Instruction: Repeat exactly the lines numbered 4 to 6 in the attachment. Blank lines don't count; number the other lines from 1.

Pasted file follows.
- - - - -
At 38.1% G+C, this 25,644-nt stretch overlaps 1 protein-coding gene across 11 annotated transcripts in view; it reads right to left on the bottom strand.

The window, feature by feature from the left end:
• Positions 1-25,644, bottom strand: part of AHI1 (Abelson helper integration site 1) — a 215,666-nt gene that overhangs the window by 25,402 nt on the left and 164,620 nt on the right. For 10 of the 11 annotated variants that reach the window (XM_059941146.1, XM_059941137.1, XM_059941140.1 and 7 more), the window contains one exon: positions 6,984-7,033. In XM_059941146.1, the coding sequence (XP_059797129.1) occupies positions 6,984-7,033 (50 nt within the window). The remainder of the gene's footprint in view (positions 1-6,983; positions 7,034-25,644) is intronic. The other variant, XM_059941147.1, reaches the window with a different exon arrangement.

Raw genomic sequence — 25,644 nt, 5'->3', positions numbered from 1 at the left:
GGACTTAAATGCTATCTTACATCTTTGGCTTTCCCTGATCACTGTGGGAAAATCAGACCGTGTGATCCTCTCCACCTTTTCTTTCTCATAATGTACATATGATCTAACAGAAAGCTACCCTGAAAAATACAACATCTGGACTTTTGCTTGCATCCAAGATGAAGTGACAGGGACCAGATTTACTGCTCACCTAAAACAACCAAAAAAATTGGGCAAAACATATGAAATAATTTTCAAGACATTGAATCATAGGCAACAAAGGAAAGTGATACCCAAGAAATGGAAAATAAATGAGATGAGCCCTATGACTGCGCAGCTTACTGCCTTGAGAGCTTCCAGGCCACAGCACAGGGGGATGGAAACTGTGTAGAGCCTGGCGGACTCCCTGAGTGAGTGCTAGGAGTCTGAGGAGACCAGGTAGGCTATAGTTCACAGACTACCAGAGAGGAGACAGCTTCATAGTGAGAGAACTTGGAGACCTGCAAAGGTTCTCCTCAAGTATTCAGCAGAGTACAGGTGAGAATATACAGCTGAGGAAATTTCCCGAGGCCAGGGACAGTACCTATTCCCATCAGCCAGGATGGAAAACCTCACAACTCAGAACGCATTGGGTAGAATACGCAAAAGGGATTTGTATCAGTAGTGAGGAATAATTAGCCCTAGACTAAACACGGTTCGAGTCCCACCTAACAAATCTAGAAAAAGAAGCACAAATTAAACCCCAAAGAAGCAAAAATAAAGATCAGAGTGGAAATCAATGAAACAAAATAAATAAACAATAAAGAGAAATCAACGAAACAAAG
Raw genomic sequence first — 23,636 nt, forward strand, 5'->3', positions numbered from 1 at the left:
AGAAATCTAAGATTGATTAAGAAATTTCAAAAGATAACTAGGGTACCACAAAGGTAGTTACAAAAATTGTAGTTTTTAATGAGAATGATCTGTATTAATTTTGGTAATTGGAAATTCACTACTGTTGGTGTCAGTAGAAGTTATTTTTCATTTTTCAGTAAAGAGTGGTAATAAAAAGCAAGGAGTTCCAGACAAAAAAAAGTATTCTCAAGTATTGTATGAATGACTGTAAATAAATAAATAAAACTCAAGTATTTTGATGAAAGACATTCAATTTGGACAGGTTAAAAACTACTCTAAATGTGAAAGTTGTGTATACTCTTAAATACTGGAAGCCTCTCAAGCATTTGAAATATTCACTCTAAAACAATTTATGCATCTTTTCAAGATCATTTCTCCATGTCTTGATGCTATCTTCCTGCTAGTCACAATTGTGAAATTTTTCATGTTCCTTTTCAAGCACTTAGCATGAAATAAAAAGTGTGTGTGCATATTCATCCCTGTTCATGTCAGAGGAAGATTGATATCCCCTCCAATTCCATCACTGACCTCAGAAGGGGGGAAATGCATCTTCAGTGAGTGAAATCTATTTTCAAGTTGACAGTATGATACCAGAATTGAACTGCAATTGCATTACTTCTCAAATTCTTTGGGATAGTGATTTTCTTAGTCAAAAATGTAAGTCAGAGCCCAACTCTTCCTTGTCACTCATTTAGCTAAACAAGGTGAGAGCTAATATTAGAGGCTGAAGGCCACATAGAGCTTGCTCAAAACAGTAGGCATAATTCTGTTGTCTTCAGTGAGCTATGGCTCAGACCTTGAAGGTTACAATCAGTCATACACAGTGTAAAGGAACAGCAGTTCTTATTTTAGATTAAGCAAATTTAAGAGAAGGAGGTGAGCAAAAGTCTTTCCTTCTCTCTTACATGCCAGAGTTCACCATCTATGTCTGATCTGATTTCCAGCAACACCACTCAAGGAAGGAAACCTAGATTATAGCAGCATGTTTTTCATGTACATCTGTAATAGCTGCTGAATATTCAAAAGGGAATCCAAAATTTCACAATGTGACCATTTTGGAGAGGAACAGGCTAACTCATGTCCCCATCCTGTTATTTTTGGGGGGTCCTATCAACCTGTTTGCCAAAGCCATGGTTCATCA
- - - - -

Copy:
Raw genomic sequence — 25,644 nt, 5'->3', positions numbered from 1 at the left:
GGACTTAAATGCTATCTTACATCTTTGGCTTTCCCTGATCACTGTGGGAAAATCAGACCGTGTGATCCTCTCCACCTTTTCTTTCTCATAATGTACATATGATCTAACAGAAAGCTACCCTGAAAAATACAACATCTGGACTTTTGCTTGCATCCAAGATGAAGTGACAGGGACCAGATTTACTGCTCACCTAAAACAACCAAAAAAATTGGGCAAAACATATGAAATAATTTTCAAGACATTGAATCATAGGCAACAAAGGAAAGTGATACCCAAGAAATGGAAAATAAATGAGATGAGCCCTATGACTGCGCAGCTTACTGCCTTGAGAGCTTCCAGGCCACAGCACAGGGGGATGGAAACTGTGTAGAGCCTGGCGGACTCCCTGAGTGAGTGCTAGGAGTCTGAGGAGACCAGGTAGGCTATAGTTCACAGACTACCAGAGAGGAGACAGCTTCATAGTGAGAGAACTTGGAGACCTGCAAAGGTTCTCCTCAAGTATTCAGCAGAGTACAGGTGAGAATATACAGCTGAGGAAATTTCCCGAGGCCAGGGACAGTACCTATTCCCATCAGCCAGGATGGAAAACCTCACAACTCAGAACGCATTGGGTAGAATACGCAAAAGGGATTTGTATCAGTAGTGAGGAATAATTAGCCCTAGACTAAACACGGTTCGAGTCCCACCTAACAAATCTAGAAAAAGAAGCACAAATTAAACCCCAAAGAAGCAAAAATAAAGATCAGAGTGGAAATCAATGAAACAAAATAAATAAACAATAAAGAGAAATCAACGAAACAAAG
Raw genomic sequence first — 23,636 nt, forward strand, 5'->3', positions numbered from 1 at the left: